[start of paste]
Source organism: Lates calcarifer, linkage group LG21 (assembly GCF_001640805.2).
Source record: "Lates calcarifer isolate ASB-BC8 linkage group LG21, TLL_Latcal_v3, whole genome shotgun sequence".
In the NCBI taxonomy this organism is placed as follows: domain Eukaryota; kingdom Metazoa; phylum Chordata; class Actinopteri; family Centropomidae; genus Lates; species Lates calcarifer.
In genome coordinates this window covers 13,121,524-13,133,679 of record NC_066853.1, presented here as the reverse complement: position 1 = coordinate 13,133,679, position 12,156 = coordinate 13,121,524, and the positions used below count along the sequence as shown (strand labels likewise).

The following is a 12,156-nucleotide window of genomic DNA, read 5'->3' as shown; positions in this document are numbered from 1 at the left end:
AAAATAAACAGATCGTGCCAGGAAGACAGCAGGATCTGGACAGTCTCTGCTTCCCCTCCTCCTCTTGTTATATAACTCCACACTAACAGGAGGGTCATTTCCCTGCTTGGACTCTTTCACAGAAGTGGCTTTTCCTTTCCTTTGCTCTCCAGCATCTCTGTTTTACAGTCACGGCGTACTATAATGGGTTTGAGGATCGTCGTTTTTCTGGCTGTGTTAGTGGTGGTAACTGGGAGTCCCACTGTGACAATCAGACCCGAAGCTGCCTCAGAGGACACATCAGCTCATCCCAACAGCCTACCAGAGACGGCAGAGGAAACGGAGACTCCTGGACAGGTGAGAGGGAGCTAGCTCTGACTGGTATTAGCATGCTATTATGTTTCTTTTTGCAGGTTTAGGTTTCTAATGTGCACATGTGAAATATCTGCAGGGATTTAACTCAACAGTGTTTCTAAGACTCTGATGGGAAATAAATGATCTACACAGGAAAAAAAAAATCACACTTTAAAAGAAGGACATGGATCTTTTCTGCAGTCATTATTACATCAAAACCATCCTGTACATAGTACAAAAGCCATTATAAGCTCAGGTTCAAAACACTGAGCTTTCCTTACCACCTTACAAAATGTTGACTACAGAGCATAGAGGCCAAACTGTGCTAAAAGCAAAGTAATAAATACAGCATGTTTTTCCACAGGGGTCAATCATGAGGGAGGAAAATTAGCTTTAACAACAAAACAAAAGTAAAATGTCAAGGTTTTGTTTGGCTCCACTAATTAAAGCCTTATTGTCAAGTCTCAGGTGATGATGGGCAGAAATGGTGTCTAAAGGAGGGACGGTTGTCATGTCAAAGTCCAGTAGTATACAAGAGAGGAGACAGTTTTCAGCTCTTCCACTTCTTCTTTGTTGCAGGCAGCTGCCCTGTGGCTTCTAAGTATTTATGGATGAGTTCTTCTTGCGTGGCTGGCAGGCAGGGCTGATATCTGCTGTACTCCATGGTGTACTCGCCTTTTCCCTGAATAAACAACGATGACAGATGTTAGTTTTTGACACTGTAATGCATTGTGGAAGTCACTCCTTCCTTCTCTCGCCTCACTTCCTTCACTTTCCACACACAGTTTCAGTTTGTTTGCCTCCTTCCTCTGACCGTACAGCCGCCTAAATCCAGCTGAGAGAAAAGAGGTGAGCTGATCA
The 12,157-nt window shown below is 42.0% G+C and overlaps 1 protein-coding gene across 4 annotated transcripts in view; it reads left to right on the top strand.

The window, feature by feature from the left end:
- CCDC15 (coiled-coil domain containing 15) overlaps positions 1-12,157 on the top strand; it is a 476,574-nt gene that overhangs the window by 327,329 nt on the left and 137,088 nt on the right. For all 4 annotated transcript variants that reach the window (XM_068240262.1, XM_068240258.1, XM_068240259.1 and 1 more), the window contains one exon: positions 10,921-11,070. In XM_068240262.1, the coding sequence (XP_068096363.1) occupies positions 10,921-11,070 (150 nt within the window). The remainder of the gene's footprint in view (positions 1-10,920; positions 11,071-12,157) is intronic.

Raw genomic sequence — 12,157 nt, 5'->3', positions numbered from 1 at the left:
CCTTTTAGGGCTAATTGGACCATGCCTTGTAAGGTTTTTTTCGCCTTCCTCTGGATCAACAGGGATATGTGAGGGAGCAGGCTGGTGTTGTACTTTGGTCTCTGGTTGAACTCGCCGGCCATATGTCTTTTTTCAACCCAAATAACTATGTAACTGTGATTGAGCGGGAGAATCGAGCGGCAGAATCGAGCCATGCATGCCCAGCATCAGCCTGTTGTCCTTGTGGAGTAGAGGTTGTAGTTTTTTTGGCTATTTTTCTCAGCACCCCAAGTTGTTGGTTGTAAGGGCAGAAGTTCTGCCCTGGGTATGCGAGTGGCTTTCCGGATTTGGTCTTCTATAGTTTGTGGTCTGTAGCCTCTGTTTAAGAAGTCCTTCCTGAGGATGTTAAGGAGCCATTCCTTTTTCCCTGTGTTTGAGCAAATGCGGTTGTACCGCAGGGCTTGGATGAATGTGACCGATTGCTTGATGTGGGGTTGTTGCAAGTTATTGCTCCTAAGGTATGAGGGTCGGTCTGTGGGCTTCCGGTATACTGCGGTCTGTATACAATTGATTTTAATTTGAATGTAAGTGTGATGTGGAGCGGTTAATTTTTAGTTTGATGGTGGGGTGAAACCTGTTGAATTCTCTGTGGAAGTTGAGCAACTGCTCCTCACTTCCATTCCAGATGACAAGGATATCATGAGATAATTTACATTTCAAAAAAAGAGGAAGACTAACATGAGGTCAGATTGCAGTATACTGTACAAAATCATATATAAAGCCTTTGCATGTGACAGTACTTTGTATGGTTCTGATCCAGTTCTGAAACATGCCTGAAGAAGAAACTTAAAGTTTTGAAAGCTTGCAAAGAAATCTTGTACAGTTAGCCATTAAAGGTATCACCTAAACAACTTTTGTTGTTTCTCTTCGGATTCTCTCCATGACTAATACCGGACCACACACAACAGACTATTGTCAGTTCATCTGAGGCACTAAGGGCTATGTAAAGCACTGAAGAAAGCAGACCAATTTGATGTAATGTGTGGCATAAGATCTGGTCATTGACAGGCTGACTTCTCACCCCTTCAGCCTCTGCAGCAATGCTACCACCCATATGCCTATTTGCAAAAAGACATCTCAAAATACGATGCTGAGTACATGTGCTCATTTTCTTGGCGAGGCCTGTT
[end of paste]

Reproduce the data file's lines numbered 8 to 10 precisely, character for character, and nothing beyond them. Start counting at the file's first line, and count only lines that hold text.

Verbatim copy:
The window, feature by feature from the left end:
- CCDC15 (coiled-coil domain containing 15) overlaps positions 1-12,157 on the top strand; it is a 476,574-nt gene that overhangs the window by 327,329 nt on the left and 137,088 nt on the right. For all 4 annotated transcript variants that reach the window (XM_068240262.1, XM_068240258.1, XM_068240259.1 and 1 more), the window contains one exon: positions 10,921-11,070. In XM_068240262.1, the coding sequence (XP_068096363.1) occupies positions 10,921-11,070 (150 nt within the window). The remainder of the gene's footprint in view (positions 1-10,920; positions 11,071-12,157) is intronic.

Raw genomic sequence — 12,157 nt, 5'->3', positions numbered from 1 at the left: